Comparison of new vaccine approaches – COVID-19
The promise of virally vectored DNA and mRNA vaccines is tremendous in terms of vaccine safety and speed of response to new pathogens. This article explores why these approaches have attracted attention in light of the COVID-19 pandemic and why they are highly appropriate for rapid vaccine development and deployment.
THE COVID-19 pandemic has raised the profile of prophylactic technology and increased awareness of the challenges associated with developing vaccines rapidly. While vaccinology has a long history, now is an appropriate time to review promising technologies that have taken centre stage in the race to develop a vaccine for SARS-CoV-2 and that illustrate the technical convergence from the vaccine and gene therapy fields, which are both benefitting from research work in synthetic and cell biology.
As of 20 April 2020, there were 76 vaccine candidates in development for COVID-19 according to the World Health Organization (WHO). The chart in Figure 1 shows the breakdown by vaccine type. Two sectors – viral vectors and RNA vaccines – are among the newest approaches for vaccine development at the forefront of COVID-19 vaccine trials. This review will focus on why these platforms have attracted attention and why they are highly appropriate for rapid vaccine development and deployment. Technical approaches established for gene therapy applications are also explored.
Specific examples of RNA vaccines in development include those by Moderna (Moderna–1273) and Imperial College (Professor R Shattock’s group). Examples of virally vectored vaccines include the Oxford/Jenner ChAdOx1 nCoV-19 and CanSino Biological adenoviruses. The reasons for focusing attention on these technologies for COVID-19 include their speed of development, scale and manufacturing fit as well as small dose size, all of which are highly desirable features for a rapid pandemic response.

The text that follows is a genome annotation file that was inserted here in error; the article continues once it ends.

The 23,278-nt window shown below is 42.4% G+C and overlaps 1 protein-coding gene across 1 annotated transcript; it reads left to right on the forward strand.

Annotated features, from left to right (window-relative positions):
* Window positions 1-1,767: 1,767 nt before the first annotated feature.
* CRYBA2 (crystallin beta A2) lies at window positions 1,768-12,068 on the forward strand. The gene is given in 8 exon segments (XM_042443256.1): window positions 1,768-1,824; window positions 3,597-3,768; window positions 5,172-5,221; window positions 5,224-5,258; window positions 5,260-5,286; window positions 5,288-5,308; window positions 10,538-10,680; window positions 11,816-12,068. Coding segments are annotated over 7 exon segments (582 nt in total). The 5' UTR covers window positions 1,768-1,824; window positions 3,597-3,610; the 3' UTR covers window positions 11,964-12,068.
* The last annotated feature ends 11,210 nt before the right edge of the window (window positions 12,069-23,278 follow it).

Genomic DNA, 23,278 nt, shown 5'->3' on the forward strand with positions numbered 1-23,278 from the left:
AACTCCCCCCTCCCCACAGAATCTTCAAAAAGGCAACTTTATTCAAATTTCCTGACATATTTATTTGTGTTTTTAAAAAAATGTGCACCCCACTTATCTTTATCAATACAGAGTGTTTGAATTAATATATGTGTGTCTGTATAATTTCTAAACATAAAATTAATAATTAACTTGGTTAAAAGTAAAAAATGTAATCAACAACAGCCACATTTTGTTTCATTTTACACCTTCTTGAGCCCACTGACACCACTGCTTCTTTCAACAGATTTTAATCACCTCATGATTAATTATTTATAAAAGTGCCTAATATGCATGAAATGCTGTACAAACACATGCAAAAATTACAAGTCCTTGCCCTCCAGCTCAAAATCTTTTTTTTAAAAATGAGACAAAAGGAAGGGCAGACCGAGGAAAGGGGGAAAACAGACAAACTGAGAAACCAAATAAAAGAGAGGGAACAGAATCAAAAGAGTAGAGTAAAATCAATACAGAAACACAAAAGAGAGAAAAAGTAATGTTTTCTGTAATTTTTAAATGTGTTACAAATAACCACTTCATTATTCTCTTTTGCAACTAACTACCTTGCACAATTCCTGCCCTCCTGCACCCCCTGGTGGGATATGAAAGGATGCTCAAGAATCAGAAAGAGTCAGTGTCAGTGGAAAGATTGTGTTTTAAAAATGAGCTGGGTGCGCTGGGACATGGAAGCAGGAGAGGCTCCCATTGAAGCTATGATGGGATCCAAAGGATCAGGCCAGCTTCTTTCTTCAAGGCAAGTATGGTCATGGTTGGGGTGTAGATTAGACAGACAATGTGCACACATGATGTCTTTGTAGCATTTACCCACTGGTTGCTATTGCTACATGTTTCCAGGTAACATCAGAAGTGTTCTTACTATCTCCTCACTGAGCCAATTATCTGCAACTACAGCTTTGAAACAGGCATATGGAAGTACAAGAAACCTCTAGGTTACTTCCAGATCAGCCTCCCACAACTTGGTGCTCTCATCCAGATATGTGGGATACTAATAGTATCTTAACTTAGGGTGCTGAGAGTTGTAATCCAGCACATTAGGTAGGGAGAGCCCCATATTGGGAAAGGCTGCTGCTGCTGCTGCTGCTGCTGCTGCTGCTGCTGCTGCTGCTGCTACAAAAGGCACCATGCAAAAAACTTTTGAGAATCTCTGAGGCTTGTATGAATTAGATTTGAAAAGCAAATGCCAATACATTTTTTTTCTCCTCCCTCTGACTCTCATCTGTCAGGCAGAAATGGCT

Doses for different RNA vaccine formats vary. For self-amplifying mRNA (saRNA), dose levels of ca 1.25μg have been found effective in vaccines for influenza,1 while other mRNA formats may require doses in the range of 50-250μg.2 Virally vectored vaccines, where DNA for the antigen is delivered to the patient using a non-pathogenic viral vector (ie, adenovirus), typically require levels of 2.5 x 1010 viral particles per dose.3 Both RNA and virally vectored vaccine approaches have benefited from investments in cell and gene therapies over the last 10-20 years; in comparison, typical dose levels for more traditional vaccines range from 30-50μg/dose.4 For contract neutralising antibodies, which are meant to block cell receptors or viral antigens, higher dosing is typically required at around 10‑15mg/kg, equating to approximately 100mg for a person weighing 70kg.
To understand how the generation of antigens in a patient’s own cell has the potential to change vaccine production, a comparison of approaches is made in the next section.
RNA vaccine technologies are attractive for the quick generation of a vaccine in response to rapid pathogen emergenceAs our scientific understanding has increased, vaccine technologies have advanced from classical live or attenuated vaccines to those dependant on recombinant platforms, such as subunit and virus-like particle (VLP) vaccines. Tools developed around cell and gene therapy applications have benefitted from technology convergence, enabling the delivery of genetic information (DNA and RNA) to produce antigens in cells, instead of replacement therapeutic proteins. This fundamentally differs from approaches used previously, whereby the antigen is delivered in its final form (higher therapeutic dose). Instead, the genetic information is supplied directly to the patient’s own cells, enabling them to effectively manufacture their own vaccine (lower therapeutic dose).